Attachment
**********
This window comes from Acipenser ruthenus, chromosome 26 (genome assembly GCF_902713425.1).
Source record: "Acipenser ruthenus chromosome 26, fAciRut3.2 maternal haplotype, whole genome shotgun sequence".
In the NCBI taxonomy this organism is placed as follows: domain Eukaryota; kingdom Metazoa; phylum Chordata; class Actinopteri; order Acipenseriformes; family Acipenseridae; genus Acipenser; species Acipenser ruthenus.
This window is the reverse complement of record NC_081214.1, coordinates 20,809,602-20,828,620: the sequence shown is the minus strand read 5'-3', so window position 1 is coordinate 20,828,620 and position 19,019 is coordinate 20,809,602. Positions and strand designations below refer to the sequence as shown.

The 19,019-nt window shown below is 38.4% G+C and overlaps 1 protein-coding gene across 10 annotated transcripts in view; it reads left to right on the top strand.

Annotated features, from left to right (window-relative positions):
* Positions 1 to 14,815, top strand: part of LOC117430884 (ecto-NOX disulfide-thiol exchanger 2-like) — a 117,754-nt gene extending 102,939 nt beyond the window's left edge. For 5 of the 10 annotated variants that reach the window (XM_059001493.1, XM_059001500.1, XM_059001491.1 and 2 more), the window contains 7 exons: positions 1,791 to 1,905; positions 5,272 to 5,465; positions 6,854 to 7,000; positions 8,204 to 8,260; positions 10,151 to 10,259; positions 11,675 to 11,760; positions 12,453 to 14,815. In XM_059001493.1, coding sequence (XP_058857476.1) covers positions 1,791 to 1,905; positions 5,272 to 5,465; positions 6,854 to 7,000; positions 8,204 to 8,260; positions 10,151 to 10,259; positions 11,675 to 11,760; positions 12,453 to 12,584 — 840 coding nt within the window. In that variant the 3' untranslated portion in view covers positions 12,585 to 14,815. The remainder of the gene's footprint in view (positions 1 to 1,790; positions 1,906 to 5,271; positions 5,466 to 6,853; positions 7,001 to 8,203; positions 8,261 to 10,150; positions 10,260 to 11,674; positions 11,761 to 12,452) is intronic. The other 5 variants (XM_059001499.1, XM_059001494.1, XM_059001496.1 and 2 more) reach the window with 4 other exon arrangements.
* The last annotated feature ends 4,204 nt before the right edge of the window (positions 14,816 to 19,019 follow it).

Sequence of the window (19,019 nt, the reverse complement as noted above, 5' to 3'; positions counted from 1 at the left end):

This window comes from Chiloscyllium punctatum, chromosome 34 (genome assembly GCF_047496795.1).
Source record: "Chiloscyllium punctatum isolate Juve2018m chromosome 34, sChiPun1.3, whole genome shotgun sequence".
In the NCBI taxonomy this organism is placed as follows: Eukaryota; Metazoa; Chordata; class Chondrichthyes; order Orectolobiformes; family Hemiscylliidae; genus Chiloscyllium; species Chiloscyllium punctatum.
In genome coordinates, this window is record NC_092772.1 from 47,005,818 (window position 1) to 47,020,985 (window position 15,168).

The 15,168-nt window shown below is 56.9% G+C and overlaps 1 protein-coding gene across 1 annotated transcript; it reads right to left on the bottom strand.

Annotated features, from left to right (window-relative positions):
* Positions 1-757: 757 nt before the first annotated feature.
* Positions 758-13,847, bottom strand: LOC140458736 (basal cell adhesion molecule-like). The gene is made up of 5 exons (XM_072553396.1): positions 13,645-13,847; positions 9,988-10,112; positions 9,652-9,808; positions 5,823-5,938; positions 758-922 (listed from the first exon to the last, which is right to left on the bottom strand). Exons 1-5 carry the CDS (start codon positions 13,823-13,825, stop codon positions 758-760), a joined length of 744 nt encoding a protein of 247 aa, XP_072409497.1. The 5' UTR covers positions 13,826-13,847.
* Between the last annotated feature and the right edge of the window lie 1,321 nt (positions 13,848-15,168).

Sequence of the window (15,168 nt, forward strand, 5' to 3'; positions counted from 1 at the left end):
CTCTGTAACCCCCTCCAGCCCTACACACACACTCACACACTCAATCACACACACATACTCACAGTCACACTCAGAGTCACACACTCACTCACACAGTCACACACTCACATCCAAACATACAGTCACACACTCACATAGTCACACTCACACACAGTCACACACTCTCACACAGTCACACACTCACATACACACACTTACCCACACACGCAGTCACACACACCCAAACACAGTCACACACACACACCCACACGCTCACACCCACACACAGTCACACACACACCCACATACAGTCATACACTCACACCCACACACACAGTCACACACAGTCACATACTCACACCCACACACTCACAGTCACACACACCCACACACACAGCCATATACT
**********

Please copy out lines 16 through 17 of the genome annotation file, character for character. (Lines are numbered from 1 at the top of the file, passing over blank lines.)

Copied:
* Positions 1-757: 757 nt before the first annotated feature.
* Positions 758-13,847, bottom strand: LOC140458736 (basal cell adhesion molecule-like). The gene is made up of 5 exons (XM_072553396.1): positions 13,645-13,847; positions 9,988-10,112; positions 9,652-9,808; positions 5,823-5,938; positions 758-922 (listed from the first exon to the last, which is right to left on the bottom strand). Exons 1-5 carry the CDS (start codon positions 13,823-13,825, stop codon positions 758-760), a joined length of 744 nt encoding a protein of 247 aa, XP_072409497.1. The 5' UTR covers positions 13,826-13,847.